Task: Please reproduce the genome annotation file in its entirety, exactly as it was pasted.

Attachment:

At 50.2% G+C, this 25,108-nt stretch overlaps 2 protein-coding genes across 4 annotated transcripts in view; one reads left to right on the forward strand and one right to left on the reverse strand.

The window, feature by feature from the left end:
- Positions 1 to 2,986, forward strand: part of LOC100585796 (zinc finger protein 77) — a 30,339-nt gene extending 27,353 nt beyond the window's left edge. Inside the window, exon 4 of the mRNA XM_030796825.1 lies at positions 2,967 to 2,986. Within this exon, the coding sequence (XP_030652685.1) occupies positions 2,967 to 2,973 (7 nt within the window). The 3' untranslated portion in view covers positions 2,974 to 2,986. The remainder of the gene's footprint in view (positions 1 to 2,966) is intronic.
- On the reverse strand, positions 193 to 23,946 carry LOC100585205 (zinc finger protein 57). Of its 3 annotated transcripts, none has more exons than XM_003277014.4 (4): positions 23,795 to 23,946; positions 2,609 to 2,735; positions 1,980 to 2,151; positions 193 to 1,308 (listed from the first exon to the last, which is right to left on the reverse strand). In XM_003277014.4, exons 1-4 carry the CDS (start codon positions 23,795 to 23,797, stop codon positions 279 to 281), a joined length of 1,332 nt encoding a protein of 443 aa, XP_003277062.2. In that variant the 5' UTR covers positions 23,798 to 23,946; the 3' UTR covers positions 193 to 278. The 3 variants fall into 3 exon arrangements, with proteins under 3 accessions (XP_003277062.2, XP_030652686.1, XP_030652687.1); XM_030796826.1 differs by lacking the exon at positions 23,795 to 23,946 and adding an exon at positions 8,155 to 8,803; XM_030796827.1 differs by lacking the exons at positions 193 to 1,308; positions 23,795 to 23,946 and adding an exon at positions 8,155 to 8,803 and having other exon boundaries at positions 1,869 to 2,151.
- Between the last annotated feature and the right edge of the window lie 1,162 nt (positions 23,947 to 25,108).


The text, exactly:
At 50.2% G+C, this 25,108-nt stretch overlaps 2 protein-coding genes across 4 annotated transcripts in view; one reads left to right on the forward strand and one right to left on the reverse strand.

The window, feature by feature from the left end:
- Positions 1 to 2,986, forward strand: part of LOC100585796 (zinc finger protein 77) — a 30,339-nt gene extending 27,353 nt beyond the window's left edge. Inside the window, exon 4 of the mRNA XM_030796825.1 lies at positions 2,967 to 2,986. Within this exon, the coding sequence (XP_030652685.1) occupies positions 2,967 to 2,973 (7 nt within the window). The 3' untranslated portion in view covers positions 2,974 to 2,986. The remainder of the gene's footprint in view (positions 1 to 2,966) is intronic.
- On the reverse strand, positions 193 to 23,946 carry LOC100585205 (zinc finger protein 57). Of its 3 annotated transcripts, none has more exons than XM_003277014.4 (4): positions 23,795 to 23,946; positions 2,609 to 2,735; positions 1,980 to 2,151; positions 193 to 1,308 (listed from the first exon to the last, which is right to left on the reverse strand). In XM_003277014.4, exons 1-4 carry the CDS (start codon positions 23,795 to 23,797, stop codon positions 279 to 281), a joined length of 1,332 nt encoding a protein of 443 aa, XP_003277062.2. In that variant the 5' UTR covers positions 23,798 to 23,946; the 3' UTR covers positions 193 to 278. The 3 variants fall into 3 exon arrangements, with proteins under 3 accessions (XP_003277062.2, XP_030652686.1, XP_030652687.1); XM_030796826.1 differs by lacking the exon at positions 23,795 to 23,946 and adding an exon at positions 8,155 to 8,803; XM_030796827.1 differs by lacking the exons at positions 193 to 1,308; positions 23,795 to 23,946 and adding an exon at positions 8,155 to 8,803 and having other exon boundaries at positions 1,869 to 2,151.
- Between the last annotated feature and the right edge of the window lie 1,162 nt (positions 23,947 to 25,108).